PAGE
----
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Business News/ Industry / Media/  Film-makers bank on sequels as original content disappoints

Film-makers bank on sequels as original content disappoints

Hits in Hindi and southern languages have primarily been films from established franchises, emphasizing the importance of brand and recall value.

Five titles—Pushpa: The Rule-Part 2, Welcome to the Jungle, Singham Again, Bade Miyan Chote Miyan and Indian 2—releasing this year are either sequels or belong to established franchises.Premium
Five titles—Pushpa: The Rule-Part 2, Welcome to the Jungle, Singham Again, Bade Miyan Chote Miyan and Indian 2—releasing this year are either sequels or belong to established franchises.

New Delhi: A list of the most anticipated Indian movies scheduled for theatrical release in 2024, according to IMDb, an online movie database, includes five titles that are either sequels or belong to established franchises—Pushpa: The Rule-Part 2, Welcome to the Jungle, Singham Again, Bade Miyan Chote Miyan and Indian 2.

This is a clear indication that producers are reluctant to bet on fresh content and original scripts, preferring to playing it safe by rolling out sequels to titles that have established their mass appeal and commercial success. This caution is reinforced by the failure of Dunki, a star vehicle with an original script, to excite the masses, trade experts and theatre owners said.

In fact, major hits across Hindi and the southern languages after the pandemic have primarily been films that are part of established franchises and cinematic universes that the audiences are familiar with. For instance, Sooryavanshi, KGF: Chapter 2, Bhool Bhulaiyaa, Pathaan and Gadar 2 set the cash registers ringing.

“Franchise films have been a dominant force driving growth and stability for Hollywood over the past two decades. The contribution of franchise films to the Hindi theatrical domestic box office has grown from a mere 17% in 2019 to 45% in 2023. As the theatrical landscape increasingly leans on event-driven films, choosing the right film to expand or initiate the franchise can go a long way in creating a powerful theatrical product," Sanket Kulkarni, head of business development (theatrical), at media consulting firm Ormax, had said as part of a report that identified the top 100 Hindi film franchises (current and potential) based on audience equity.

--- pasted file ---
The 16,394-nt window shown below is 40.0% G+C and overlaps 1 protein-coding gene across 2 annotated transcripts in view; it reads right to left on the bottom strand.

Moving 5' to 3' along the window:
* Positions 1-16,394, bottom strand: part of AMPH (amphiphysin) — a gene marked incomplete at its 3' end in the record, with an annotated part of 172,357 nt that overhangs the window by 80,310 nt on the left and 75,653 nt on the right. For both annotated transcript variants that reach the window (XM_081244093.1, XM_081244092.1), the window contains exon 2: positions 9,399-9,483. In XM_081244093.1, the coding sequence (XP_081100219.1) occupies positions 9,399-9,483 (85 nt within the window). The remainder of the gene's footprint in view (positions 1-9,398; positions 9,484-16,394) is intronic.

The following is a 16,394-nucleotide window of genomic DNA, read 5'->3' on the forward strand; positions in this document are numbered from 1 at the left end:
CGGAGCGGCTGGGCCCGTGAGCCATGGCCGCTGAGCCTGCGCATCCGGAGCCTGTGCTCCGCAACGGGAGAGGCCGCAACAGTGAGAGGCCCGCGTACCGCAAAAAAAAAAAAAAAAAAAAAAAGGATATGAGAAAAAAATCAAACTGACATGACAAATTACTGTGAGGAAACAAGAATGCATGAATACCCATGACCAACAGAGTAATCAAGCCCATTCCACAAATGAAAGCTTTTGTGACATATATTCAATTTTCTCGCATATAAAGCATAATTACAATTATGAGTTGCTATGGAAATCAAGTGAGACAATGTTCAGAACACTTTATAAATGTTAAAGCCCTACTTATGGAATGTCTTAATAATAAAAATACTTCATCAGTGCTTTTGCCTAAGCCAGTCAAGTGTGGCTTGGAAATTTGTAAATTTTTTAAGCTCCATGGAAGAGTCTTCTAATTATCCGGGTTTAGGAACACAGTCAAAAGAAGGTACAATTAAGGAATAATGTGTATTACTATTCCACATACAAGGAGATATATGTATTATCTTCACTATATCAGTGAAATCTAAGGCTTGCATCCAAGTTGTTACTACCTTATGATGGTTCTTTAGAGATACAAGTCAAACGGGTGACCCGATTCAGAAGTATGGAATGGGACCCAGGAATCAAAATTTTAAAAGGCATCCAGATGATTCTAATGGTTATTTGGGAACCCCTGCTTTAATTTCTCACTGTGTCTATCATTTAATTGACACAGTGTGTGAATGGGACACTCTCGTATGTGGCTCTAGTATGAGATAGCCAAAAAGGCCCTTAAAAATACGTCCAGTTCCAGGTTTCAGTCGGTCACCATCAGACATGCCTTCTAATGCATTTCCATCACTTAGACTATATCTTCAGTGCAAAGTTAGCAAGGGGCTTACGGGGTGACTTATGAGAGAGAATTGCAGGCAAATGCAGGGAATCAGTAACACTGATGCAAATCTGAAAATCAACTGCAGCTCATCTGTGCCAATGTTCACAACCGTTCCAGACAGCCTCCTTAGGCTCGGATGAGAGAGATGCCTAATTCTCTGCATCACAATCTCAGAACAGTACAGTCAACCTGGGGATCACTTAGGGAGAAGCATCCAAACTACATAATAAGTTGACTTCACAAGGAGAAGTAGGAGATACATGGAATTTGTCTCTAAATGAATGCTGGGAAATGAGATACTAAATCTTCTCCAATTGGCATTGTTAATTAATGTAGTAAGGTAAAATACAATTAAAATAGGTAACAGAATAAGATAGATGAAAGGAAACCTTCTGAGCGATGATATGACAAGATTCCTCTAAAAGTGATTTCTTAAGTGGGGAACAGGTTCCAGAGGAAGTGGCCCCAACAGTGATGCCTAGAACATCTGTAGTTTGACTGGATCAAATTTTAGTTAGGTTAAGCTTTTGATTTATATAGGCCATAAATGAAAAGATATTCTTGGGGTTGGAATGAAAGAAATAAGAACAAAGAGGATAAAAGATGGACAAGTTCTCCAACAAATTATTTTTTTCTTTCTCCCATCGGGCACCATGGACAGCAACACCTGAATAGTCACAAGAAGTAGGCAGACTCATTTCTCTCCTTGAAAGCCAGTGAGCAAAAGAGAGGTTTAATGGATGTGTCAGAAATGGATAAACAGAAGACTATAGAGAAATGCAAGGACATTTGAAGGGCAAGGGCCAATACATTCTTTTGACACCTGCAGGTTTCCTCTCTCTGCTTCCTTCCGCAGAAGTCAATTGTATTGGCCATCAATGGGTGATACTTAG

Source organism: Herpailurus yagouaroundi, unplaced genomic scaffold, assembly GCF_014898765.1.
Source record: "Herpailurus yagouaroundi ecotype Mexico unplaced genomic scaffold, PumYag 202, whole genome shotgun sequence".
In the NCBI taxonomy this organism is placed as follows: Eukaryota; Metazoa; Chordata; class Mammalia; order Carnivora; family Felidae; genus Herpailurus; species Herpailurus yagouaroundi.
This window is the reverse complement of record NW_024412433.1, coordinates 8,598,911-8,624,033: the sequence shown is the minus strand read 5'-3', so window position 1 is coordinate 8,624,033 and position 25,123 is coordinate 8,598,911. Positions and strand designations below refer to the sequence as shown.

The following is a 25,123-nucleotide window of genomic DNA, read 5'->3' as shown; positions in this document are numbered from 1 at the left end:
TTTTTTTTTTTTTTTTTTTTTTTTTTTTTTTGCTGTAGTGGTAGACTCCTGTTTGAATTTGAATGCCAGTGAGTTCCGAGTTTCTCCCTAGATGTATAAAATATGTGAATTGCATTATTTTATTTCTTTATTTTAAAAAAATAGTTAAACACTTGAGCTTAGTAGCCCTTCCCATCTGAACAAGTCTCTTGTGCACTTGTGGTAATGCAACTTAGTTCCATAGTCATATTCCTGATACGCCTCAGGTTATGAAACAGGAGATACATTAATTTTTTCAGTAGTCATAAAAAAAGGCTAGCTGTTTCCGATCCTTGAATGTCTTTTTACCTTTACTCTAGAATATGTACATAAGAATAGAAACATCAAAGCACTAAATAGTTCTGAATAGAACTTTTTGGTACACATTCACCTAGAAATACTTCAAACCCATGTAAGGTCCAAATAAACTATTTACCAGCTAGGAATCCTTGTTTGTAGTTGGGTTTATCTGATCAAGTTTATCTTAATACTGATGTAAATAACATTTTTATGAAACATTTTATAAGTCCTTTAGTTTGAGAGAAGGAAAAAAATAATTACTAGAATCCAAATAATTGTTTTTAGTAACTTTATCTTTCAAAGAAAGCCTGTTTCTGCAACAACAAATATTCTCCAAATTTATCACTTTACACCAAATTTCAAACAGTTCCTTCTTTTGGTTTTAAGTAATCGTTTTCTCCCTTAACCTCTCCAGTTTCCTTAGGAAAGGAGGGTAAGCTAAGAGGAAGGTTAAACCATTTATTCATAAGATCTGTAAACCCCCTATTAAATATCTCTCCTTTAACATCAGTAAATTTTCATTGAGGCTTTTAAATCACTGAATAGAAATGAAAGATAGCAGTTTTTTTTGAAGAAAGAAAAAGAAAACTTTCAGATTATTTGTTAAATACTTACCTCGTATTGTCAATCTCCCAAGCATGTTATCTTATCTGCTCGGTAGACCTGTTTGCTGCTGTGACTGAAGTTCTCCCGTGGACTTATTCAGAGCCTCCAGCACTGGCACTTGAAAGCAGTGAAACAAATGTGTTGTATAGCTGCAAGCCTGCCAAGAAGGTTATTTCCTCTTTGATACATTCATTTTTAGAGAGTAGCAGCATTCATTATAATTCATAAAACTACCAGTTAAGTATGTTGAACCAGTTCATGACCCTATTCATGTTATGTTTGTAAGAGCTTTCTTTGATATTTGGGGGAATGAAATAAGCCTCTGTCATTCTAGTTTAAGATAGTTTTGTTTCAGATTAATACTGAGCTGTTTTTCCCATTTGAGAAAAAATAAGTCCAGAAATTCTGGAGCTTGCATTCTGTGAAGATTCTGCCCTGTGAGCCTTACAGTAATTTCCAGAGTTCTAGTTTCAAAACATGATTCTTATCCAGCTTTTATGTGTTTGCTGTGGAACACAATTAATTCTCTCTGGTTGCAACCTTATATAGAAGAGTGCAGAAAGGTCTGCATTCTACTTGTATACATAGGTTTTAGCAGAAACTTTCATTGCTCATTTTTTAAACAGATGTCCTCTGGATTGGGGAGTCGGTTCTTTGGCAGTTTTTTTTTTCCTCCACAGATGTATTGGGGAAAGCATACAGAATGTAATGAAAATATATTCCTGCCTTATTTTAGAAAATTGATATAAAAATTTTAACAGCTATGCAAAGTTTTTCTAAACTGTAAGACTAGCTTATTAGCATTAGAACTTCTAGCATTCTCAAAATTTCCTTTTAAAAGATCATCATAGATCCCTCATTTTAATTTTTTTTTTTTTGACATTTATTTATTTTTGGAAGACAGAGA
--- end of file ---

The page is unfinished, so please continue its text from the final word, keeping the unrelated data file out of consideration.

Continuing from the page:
According to film trade experts, the brand and recall value associated with franchises is unmatched. At a time when where several stars are failing to get great openings, theatre owners say it is safe to bet on a brand that can drive footfall.

“The idea is to make a film that can cater to universal audiences, and not target specific niches alone. One way to do it is to get a star on board, who can manage big openings. If that isn’t happening, you need an IP (intellectual property) that already has a fan base," independent exhibitor Vishek Chauhan said. A franchise made well with a bankable star remains the most lethal combination, he added, citing the example of Shah Rukh Khan-starrer Pathaan, which is part of Yash Raj Films’ Spy Universe, and Tamil film Leo featuring Vijay that is the third instalment in director Lokesh Kanagaraj’s cinematic universe including action thrillers Kaithi and Vikram.

To be sure, few studios and film-makers want to take the risk of betting on an entirely fresh script at a time production, distribution and marketing costs of theatrical films has skyrocketed. There is huge money involved in the brand equity of a proven hit, and any film that does work now, is also bound to see a sequel.

For instance, according to the Ormax report, sequels to Pathaan and Jawan, both released last year, are already anticipated.

“Franchises were a safer bet, especially when people weren’t really coming to theatres (post covid). A fresh idea always needs more marketing and while there are new films that have done well, we see a lot more franchise films, going forward," said Amit Sharma, managing director of Miraj Entertainment, a company that operates multiplex theatres.

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Lata Jha
Lata writes about the media and entertainment industry for Mint, focusing on everything from traditional film and TV to newer areas like video and audio streaming, including the business and regulatory aspects of both. She loves movies and spends a lot of her free time in theatres, which makes her job both fun and a bit of a challenge given that entertainment news often just talks about the glamorous side of things. Lata, on the other hand, tries to find and report on themes and trends in the entertainment world that most people don't notice, even though a lot of people in her country are really into movies. She’s a graduate of the Columbia School of Journalism.
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Published: 10 Jan 2024, 10:22 PM IST
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